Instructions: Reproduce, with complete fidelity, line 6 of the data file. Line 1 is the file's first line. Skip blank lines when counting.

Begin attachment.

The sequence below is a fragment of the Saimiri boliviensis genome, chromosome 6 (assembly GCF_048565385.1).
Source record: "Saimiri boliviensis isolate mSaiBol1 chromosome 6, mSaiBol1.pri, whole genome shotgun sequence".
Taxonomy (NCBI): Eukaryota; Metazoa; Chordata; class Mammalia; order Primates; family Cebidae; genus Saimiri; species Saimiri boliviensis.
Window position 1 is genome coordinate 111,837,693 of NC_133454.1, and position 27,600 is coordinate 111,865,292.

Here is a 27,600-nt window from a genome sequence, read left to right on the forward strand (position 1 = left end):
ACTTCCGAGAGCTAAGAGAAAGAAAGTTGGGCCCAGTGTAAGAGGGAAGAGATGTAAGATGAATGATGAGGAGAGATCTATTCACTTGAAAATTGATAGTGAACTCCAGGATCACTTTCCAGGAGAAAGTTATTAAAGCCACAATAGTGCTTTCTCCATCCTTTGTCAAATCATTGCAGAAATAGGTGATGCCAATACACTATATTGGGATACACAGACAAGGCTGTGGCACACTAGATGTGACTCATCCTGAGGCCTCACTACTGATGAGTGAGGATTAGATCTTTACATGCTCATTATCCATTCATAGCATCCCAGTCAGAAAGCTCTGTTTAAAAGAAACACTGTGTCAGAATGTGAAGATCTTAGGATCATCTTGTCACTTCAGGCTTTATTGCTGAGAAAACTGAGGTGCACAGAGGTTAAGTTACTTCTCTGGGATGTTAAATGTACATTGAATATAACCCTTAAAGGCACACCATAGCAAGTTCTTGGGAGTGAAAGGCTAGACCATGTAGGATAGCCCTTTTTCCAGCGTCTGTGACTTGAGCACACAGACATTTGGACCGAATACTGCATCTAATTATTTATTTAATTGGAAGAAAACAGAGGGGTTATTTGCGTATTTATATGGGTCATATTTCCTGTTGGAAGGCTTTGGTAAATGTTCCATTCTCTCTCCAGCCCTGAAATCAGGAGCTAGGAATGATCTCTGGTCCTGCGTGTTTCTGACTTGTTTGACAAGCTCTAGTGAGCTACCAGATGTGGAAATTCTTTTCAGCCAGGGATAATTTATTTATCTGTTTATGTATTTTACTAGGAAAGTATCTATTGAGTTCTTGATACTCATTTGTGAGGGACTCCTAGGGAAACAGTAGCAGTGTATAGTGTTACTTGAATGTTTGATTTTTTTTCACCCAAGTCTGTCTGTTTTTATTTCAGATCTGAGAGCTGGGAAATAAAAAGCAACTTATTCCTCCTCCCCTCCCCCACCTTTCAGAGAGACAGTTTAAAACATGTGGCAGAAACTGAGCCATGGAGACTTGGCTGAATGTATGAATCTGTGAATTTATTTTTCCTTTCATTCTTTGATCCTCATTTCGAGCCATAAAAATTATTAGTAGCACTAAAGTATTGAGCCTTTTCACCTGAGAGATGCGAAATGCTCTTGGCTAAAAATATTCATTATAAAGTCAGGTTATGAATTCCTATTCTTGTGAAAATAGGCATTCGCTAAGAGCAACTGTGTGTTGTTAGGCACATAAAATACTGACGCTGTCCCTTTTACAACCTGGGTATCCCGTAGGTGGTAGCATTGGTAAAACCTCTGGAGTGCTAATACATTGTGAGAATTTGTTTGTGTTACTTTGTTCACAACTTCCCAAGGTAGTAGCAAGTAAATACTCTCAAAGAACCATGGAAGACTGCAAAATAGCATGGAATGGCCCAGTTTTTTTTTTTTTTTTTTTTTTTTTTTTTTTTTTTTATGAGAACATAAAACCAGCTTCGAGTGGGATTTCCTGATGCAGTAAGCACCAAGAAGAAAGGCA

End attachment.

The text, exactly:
ACTTCCGAGAGCTAAGAGAAAGAAAGTTGGGCCCAGTGTAAGAGGGAAGAGATGTAAGATGAATGATGAGGAGAGATCTATTCACTTGAAAATTGATAGTGAACTCCAGGATCACTTTCCAGGAGAAAGTTATTAAAGCCACAATAGTGCTTTCTCCATCCTTTGTCAAATCATTGCAGAAATAGGTGATGCCAATACACTATATTGGGATACACAGACAAGGCTGTGGCACACTAGATGTGACTCATCCTGAGGCCTCACTACTGATGAGTGAGGATTAGATCTTTACATGCTCATTATCCATTCATAGCATCCCAGTCAGAAAGCTCTGTTTAAAAGAAACACTGTGTCAGAATGTGAAGATCTTAGGATCATCTTGTCACTTCAGGCTTTATTGCTGAGAAAACTGAGGTGCACAGAGGTTAAGTTACTTCTCTGGGATGTTAAATGTACATTGAATATAACCCTTAAAGGCACACCATAGCAAGTTCTTGGGAGTGAAAGGCTAGACCATGTAGGATAGCCCTTTTTCCAGCGTCTGTGACTTGAGCACACAGACATTTGGACCGAATACTGCATCTAATTATTTATTTAATTGGAAGAAAACAGAGGGGTTATTTGCGTATTTATATGGGTCATATTTCCTGTTGGAAGGCTTTGGTAAATGTTCCATTCTCTCTCCAGCCCTGAAATCAGGAGCTAGGAATGATCTCTGGTCCTGCGTGTTTCTGACTTGTTTGACAAGCTCTAGTGAGCTACCAGATGTGGAAATTCTTTTCAGCCAGGGATAATTTATTTATCTGTTTATGTATTTTACTAGGAAAGTATCTATTGAGTTCTTGATACTCATTTGTGAGGGACTCCTAGGGAAACAGTAGCAGTGTATAGTGTTACTTGAATGTTTGATTTTTTTTCACCCAAGTCTGTCTGTTTTTATTTCAGATCTGAGAGCTGGGAAATAAAAAGCAACTTATTCCTCCTCCCCTCCCCCACCTTTCAGAGAGACAGTTTAAAACATGTGGCAGAAACTGAGCCATGGAGACTTGGCTGAATGTATGAATCTGTGAATTTATTTTTCCTTTCATTCTTTGATCCTCATTTCGAGCCATAAAAATTATTAGTAGCACTAAAGTATTGAGCCTTTTCACCTGAGAGATGCGAAATGCTCTTGGCTAAAAATATTCATTATAAAGTCAGGTTATGAATTCCTATTCTTGTGAAAATAGGCATTCGCTAAGAGCAACTGTGTGTTGTTAGGCACATAAAATACTGACGCTGTCCCTTTTACAACCTGGGTATCCCGTAGGTGGTAGCATTGGTAAAACCTCTGGAGTGCTAATACATTGTGAGAATTTGTTTGTGTTACTTTGTTCACAACTTCCCAAGGTAGTAGCAAGTAAATACTCTCAAAGAACCATGGAAGACTGCAAAATAGCATGGAATGGCCCAGTTTTTTTTTTTTTTTTTTTTTTTTTTTTTTTTTTTTATGAGAACATAAAACCAGCTTCGAGTGGGATTTCCTGATGCAGTAAGCACCAAGAAGAAAGGCA